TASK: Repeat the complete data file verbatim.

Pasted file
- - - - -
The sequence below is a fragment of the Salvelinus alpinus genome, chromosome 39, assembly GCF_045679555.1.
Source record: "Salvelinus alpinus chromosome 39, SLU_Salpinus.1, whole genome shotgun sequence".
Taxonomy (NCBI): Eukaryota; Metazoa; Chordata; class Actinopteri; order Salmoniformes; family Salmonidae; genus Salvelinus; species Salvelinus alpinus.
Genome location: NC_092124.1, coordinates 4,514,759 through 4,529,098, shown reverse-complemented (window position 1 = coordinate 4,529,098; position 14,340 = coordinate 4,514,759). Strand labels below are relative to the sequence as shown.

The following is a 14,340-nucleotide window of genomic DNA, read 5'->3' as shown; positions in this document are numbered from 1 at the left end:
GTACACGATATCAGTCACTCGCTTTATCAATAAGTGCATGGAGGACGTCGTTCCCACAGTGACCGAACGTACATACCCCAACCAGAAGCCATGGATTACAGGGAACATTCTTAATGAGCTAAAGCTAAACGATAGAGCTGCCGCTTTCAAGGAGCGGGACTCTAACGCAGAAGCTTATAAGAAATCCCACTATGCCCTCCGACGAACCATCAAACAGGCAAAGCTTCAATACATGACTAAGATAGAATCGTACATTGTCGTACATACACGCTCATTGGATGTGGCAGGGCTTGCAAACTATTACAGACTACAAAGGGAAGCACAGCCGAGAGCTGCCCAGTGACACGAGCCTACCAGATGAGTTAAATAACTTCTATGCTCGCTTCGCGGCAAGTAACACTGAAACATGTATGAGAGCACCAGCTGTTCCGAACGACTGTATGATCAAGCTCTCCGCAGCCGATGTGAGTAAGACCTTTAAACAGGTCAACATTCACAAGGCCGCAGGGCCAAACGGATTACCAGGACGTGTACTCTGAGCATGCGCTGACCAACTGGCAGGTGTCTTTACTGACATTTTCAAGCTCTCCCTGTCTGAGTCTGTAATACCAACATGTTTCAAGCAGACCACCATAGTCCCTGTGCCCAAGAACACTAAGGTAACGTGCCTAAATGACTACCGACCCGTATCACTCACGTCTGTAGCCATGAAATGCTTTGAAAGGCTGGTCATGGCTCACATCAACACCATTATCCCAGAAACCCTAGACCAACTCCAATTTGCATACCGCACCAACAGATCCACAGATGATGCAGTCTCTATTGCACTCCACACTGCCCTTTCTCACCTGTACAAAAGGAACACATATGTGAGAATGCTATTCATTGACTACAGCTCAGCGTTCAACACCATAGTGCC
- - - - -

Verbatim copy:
The sequence below is a fragment of the Salvelinus alpinus genome, chromosome 39, assembly GCF_045679555.1.
Source record: "Salvelinus alpinus chromosome 39, SLU_Salpinus.1, whole genome shotgun sequence".
Taxonomy (NCBI): Eukaryota; Metazoa; Chordata; class Actinopteri; order Salmoniformes; family Salmonidae; genus Salvelinus; species Salvelinus alpinus.
Genome location: NC_092124.1, coordinates 4,514,759 through 4,529,098, shown reverse-complemented (window position 1 = coordinate 4,529,098; position 14,340 = coordinate 4,514,759). Strand labels below are relative to the sequence as shown.

The following is a 14,340-nucleotide window of genomic DNA, read 5'->3' as shown; positions in this document are numbered from 1 at the left end:
GTACACGATATCAGTCACTCGCTTTATCAATAAGTGCATGGAGGACGTCGTTCCCACAGTGACCGAACGTACATACCCCAACCAGAAGCCATGGATTACAGGGAACATTCTTAATGAGCTAAAGCTAAACGATAGAGCTGCCGCTTTCAAGGAGCGGGACTCTAACGCAGAAGCTTATAAGAAATCCCACTATGCCCTCCGACGAACCATCAAACAGGCAAAGCTTCAATACATGACTAAGATAGAATCGTACATTGTCGTACATACACGCTCATTGGATGTGGCAGGGCTTGCAAACTATTACAGACTACAAAGGGAAGCACAGCCGAGAGCTGCCCAGTGACACGAGCCTACCAGATGAGTTAAATAACTTCTATGCTCGCTTCGCGGCAAGTAACACTGAAACATGTATGAGAGCACCAGCTGTTCCGAACGACTGTATGATCAAGCTCTCCGCAGCCGATGTGAGTAAGACCTTTAAACAGGTCAACATTCACAAGGCCGCAGGGCCAAACGGATTACCAGGACGTGTACTCTGAGCATGCGCTGACCAACTGGCAGGTGTCTTTACTGACATTTTCAAGCTCTCCCTGTCTGAGTCTGTAATACCAACATGTTTCAAGCAGACCACCATAGTCCCTGTGCCCAAGAACACTAAGGTAACGTGCCTAAATGACTACCGACCCGTATCACTCACGTCTGTAGCCATGAAATGCTTTGAAAGGCTGGTCATGGCTCACATCAACACCATTATCCCAGAAACCCTAGACCAACTCCAATTTGCATACCGCACCAACAGATCCACAGATGATGCAGTCTCTATTGCACTCCACACTGCCCTTTCTCACCTGTACAAAAGGAACACATATGTGAGAATGCTATTCATTGACTACAGCTCAGCGTTCAACACCATAGTGCC